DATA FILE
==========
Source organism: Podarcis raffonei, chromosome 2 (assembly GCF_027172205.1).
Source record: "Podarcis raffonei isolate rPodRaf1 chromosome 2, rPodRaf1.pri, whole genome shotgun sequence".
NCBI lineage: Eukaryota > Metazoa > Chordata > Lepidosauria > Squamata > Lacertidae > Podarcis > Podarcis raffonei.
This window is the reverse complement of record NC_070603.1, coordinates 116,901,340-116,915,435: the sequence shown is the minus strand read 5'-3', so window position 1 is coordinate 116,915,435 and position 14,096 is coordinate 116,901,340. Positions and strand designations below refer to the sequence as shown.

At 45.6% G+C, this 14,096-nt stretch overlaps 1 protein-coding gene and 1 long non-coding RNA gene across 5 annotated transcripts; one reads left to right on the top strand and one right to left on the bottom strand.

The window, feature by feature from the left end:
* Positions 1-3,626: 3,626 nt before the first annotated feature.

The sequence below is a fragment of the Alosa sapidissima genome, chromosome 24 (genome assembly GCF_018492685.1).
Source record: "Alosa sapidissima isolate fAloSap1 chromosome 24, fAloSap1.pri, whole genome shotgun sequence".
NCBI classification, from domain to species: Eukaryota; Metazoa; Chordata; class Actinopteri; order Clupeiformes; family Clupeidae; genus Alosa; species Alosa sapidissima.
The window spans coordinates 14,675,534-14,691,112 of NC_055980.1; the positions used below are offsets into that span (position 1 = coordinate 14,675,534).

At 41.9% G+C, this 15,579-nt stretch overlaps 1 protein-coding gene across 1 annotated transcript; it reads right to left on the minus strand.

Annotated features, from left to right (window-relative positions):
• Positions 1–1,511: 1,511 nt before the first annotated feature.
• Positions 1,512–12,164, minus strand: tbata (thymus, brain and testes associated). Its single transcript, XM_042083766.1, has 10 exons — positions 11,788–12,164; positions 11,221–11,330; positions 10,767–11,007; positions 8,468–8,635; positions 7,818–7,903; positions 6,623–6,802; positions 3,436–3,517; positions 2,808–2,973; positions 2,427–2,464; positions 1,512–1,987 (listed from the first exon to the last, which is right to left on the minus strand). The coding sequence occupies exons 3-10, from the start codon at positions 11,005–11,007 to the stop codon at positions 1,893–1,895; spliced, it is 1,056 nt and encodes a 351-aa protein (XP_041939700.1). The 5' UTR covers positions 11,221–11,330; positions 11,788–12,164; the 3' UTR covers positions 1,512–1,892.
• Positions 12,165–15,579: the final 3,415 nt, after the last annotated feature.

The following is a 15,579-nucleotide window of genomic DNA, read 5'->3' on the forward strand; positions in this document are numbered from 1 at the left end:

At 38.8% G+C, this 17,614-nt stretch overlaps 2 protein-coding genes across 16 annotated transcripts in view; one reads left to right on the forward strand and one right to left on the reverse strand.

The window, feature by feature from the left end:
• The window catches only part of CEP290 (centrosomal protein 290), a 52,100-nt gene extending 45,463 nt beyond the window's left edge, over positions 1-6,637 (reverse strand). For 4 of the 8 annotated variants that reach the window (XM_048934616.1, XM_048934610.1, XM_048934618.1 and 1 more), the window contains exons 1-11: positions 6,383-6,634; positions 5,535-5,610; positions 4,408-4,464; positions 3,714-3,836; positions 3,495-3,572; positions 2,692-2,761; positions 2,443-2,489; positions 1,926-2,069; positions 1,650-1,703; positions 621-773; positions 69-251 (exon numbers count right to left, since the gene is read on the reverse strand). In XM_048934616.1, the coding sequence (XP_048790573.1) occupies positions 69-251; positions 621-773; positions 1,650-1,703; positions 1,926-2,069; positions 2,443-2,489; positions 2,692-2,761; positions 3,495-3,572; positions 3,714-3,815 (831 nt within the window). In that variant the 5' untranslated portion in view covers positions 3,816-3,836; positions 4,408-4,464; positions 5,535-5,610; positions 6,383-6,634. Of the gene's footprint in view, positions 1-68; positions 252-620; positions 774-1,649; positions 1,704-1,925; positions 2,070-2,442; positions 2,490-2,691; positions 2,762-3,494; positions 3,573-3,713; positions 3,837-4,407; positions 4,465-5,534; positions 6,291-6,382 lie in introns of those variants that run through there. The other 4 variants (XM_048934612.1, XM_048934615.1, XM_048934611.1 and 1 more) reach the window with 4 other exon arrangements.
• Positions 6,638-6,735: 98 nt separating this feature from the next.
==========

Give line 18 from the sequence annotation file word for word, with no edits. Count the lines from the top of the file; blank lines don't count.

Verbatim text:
At 38.8% G+C, this 17,614-nt stretch overlaps 2 protein-coding genes across 16 annotated transcripts in view; one reads left to right on the forward strand and one right to left on the reverse strand.